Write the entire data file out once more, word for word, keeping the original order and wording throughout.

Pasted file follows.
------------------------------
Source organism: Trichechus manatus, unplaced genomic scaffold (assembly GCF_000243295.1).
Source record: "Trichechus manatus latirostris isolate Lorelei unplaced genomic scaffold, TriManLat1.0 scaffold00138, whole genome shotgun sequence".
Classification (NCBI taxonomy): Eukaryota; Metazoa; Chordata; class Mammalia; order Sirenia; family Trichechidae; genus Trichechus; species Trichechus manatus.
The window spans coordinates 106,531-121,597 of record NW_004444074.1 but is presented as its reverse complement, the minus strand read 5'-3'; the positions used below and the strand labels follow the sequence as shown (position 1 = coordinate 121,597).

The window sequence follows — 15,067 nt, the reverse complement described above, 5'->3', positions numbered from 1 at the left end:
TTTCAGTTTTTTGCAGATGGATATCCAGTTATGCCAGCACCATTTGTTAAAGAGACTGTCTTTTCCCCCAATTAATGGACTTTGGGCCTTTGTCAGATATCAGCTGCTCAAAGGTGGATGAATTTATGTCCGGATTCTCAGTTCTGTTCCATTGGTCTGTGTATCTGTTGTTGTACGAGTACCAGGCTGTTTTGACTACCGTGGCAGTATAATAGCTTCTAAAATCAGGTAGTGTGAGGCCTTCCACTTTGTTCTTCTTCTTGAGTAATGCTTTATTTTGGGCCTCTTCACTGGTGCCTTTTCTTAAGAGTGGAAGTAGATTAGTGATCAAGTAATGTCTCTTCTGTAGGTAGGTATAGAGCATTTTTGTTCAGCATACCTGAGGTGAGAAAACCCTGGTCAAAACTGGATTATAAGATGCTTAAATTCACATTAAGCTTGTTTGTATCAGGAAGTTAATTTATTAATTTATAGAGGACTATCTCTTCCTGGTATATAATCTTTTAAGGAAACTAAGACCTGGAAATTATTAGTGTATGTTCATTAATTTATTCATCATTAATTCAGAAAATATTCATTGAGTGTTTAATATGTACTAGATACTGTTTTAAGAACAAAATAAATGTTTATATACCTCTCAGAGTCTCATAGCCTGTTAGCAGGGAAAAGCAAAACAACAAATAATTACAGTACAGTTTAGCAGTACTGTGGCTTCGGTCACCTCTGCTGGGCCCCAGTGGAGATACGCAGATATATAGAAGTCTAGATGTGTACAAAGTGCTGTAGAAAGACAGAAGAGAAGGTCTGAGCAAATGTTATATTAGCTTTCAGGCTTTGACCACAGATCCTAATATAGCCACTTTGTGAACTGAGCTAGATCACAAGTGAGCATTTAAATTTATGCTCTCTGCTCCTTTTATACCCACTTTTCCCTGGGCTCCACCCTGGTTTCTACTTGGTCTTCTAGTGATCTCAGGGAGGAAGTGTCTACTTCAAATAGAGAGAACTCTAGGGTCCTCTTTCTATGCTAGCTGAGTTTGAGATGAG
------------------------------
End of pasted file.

Source organism: Trichechus manatus, unplaced genomic scaffold (assembly GCF_000243295.1).
Source record: "Trichechus manatus latirostris isolate Lorelei unplaced genomic scaffold, TriManLat1.0 scaffold00138, whole genome shotgun sequence".
Classification (NCBI taxonomy): Eukaryota; Metazoa; Chordata; class Mammalia; order Sirenia; family Trichechidae; genus Trichechus; species Trichechus manatus.
The window spans coordinates 106,531-121,597 of record NW_004444074.1 but is presented as its reverse complement, the minus strand read 5'-3'; the positions used below and the strand labels follow the sequence as shown (position 1 = coordinate 121,597).

The window sequence follows — 15,067 nt, the reverse complement described above, 5'->3', positions numbered from 1 at the left end:
TTTCAGTTTTTTGCAGATGGATATCCAGTTATGCCAGCACCATTTGTTAAAGAGACTGTCTTTTCCCCCAATTAATGGACTTTGGGCCTTTGTCAGATATCAGCTGCTCAAAGGTGGATGAATTTATGTCCGGATTCTCAGTTCTGTTCCATTGGTCTGTGTATCTGTTGTTGTACGAGTACCAGGCTGTTTTGACTACCGTGGCAGTATAATAGCTTCTAAAATCAGGTAGTGTGAGGCCTTCCACTTTGTTCTTCTTCTTGAGTAATGCTTTATTTTGGGCCTCTTCACTGGTGCCTTTTCTTAAGAGTGGAAGTAGATTAGTGATCAAGTAATGTCTCTTCTGTAGGTAGGTATAGAGCATTTTTGTTCAGCATACCTGAGGTGAGAAAACCCTGGTCAAAACTGGATTATAAGATGCTTAAATTCACATTAAGCTTGTTTGTATCAGGAAGTTAATTTATTAATTTATAGAGGACTATCTCTTCCTGGTATATAATCTTTTAAGGAAACTAAGACCTGGAAATTATTAGTGTATGTTCATTAATTTATTCATCATTAATTCAGAAAATATTCATTGAGTGTTTAATATGTACTAGATACTGTTTTAAGAACAAAATAAATGTTTATATACCTCTCAGAGTCTCATAGCCTGTTAGCAGGGAAAAGCAAAACAACAAATAATTACAGTACAGTTTAGCAGTACTGTGGCTTCGGTCACCTCTGCTGGGCCCCAGTGGAGATACGCAGATATATAGAAGTCTAGATGTGTACAAAGTGCTGTAGAAAGACAGAAGAGAAGGTCTGAGCAAATGTTATATTAGCTTTCAGGCTTTGACCACAGATCCTAATATAGCCACTTTGTGAACTGAGCTAGATCACAAGTGAGCATTTAAATTTATGCTCTCTGCTCCTTTTATACCCACTTTTCCCTGGGCTCCACCCTGGTTTCTACTTGGTCTTCTAGTGATCTCAGGGAGGAAGTGTCTACTTCAAATAGAGAGAACTCTAGGGTCCTCTTTCTATGCTAGCTGAGTTTGAGATGAG